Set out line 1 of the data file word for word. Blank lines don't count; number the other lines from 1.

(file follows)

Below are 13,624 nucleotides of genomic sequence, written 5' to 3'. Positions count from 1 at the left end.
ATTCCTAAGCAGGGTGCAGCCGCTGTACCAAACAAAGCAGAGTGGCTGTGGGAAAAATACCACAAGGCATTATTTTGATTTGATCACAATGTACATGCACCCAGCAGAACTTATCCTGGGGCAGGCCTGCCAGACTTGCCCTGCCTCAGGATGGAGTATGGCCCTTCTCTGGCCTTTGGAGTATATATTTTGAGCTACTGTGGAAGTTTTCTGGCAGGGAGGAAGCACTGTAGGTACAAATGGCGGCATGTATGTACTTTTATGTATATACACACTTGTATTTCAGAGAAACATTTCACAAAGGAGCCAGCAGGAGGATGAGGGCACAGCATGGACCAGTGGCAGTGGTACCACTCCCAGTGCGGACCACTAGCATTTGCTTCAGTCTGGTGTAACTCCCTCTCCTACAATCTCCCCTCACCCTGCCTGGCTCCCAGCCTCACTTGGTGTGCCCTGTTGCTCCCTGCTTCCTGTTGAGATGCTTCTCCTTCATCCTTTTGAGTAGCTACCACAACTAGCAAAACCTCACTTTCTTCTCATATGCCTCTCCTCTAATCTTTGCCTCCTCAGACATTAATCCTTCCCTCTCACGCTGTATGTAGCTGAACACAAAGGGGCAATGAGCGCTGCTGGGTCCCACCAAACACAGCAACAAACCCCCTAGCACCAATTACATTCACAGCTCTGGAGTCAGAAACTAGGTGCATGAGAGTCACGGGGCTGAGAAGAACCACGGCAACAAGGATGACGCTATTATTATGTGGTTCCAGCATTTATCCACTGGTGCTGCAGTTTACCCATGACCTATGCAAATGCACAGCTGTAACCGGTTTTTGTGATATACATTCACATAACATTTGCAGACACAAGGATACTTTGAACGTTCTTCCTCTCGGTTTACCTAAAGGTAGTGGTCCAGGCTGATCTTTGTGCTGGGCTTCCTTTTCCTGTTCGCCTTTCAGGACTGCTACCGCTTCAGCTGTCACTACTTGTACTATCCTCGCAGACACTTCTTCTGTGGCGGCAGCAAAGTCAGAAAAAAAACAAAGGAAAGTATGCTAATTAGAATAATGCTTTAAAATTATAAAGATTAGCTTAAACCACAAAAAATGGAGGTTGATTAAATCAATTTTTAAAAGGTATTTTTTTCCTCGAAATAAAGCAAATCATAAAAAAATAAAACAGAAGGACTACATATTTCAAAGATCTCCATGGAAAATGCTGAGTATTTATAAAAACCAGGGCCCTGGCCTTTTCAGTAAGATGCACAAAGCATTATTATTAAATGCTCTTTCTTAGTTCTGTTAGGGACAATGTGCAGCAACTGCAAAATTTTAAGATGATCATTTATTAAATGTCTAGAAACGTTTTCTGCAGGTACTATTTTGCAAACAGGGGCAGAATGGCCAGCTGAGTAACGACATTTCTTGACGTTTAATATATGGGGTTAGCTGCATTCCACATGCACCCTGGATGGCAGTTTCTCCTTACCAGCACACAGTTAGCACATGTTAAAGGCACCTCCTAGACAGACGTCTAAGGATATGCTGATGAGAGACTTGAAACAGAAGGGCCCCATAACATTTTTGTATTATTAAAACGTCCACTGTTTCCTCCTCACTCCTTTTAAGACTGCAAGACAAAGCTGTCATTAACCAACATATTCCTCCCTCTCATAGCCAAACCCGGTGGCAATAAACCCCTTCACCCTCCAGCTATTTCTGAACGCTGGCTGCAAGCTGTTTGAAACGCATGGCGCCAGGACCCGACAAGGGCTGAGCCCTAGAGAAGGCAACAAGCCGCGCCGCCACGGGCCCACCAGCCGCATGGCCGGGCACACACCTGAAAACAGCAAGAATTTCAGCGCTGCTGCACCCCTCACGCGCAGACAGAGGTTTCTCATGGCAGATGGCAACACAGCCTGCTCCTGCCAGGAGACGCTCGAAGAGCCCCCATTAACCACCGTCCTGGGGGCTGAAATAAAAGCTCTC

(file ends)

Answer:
Below are 13,624 nucleotides of genomic sequence, written 5' to 3'. Positions count from 1 at the left end.